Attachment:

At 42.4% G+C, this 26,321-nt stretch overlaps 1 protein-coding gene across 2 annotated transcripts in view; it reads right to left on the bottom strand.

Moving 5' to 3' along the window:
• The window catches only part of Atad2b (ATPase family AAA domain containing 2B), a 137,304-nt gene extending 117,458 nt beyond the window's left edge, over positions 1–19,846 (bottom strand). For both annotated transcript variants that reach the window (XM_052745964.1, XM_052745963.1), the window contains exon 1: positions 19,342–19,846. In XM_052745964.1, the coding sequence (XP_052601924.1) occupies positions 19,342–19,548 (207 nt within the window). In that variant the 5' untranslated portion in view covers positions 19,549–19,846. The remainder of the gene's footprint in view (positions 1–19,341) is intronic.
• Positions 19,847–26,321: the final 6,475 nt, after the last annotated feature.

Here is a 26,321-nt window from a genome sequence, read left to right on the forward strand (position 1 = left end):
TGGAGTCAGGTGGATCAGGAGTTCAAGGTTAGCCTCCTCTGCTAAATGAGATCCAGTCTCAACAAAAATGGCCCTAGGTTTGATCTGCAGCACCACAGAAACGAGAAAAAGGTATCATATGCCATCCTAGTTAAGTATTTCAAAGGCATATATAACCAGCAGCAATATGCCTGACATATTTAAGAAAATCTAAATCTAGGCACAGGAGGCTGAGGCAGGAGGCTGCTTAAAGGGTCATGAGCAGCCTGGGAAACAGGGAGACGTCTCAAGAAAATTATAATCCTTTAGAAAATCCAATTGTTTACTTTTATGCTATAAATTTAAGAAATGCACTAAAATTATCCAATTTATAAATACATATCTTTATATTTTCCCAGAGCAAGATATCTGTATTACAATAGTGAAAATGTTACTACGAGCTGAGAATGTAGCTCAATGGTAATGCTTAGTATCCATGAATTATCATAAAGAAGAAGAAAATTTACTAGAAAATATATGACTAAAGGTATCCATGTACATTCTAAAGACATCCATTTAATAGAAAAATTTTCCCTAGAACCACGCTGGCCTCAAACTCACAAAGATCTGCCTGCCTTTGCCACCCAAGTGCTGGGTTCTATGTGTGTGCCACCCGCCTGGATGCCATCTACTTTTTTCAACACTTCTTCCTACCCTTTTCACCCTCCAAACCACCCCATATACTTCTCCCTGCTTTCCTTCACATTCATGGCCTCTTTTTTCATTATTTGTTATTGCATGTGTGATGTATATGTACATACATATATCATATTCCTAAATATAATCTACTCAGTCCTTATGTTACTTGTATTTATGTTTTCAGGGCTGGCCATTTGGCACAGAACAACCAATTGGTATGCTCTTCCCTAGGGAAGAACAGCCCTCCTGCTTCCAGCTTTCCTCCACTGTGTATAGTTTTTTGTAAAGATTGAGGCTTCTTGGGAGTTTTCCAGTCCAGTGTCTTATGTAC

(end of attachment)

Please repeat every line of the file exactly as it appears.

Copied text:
At 42.4% G+C, this 26,321-nt stretch overlaps 1 protein-coding gene across 2 annotated transcripts in view; it reads right to left on the bottom strand.

Moving 5' to 3' along the window:
• The window catches only part of Atad2b (ATPase family AAA domain containing 2B), a 137,304-nt gene extending 117,458 nt beyond the window's left edge, over positions 1–19,846 (bottom strand). For both annotated transcript variants that reach the window (XM_052745964.1, XM_052745963.1), the window contains exon 1: positions 19,342–19,846. In XM_052745964.1, the coding sequence (XP_052601924.1) occupies positions 19,342–19,548 (207 nt within the window). In that variant the 5' untranslated portion in view covers positions 19,549–19,846. The remainder of the gene's footprint in view (positions 1–19,341) is intronic.
• Positions 19,847–26,321: the final 6,475 nt, after the last annotated feature.

Here is a 26,321-nt window from a genome sequence, read left to right on the forward strand (position 1 = left end):
TGGAGTCAGGTGGATCAGGAGTTCAAGGTTAGCCTCCTCTGCTAAATGAGATCCAGTCTCAACAAAAATGGCCCTAGGTTTGATCTGCAGCACCACAGAAACGAGAAAAAGGTATCATATGCCATCCTAGTTAAGTATTTCAAAGGCATATATAACCAGCAGCAATATGCCTGACATATTTAAGAAAATCTAAATCTAGGCACAGGAGGCTGAGGCAGGAGGCTGCTTAAAGGGTCATGAGCAGCCTGGGAAACAGGGAGACGTCTCAAGAAAATTATAATCCTTTAGAAAATCCAATTGTTTACTTTTATGCTATAAATTTAAGAAATGCACTAAAATTATCCAATTTATAAATACATATCTTTATATTTTCCCAGAGCAAGATATCTGTATTACAATAGTGAAAATGTTACTACGAGCTGAGAATGTAGCTCAATGGTAATGCTTAGTATCCATGAATTATCATAAAGAAGAAGAAAATTTACTAGAAAATATATGACTAAAGGTATCCATGTACATTCTAAAGACATCCATTTAATAGAAAAATTTTCCCTAGAACCACGCTGGCCTCAAACTCACAAAGATCTGCCTGCCTTTGCCACCCAAGTGCTGGGTTCTATGTGTGTGCCACCCGCCTGGATGCCATCTACTTTTTTCAACACTTCTTCCTACCCTTTTCACCCTCCAAACCACCCCATATACTTCTCCCTGCTTTCCTTCACATTCATGGCCTCTTTTTTCATTATTTGTTATTGCATGTGTGATGTATATGTACATACATATATCATATTCCTAAATATAATCTACTCAGTCCTTATGTTACTTGTATTTATGTTTTCAGGGCTGGCCATTTGGCACAGAACAACCAATTGGTATGCTCTTCCCTAGGGAAGAACAGCCCTCCTGCTTCCAGCTTTCCTCCACTGTGTATAGTTTTTTGTAAAGATTGAGGCTTCTTGGGAGTTTTCCAGTCCAGTGTCTTATGTAC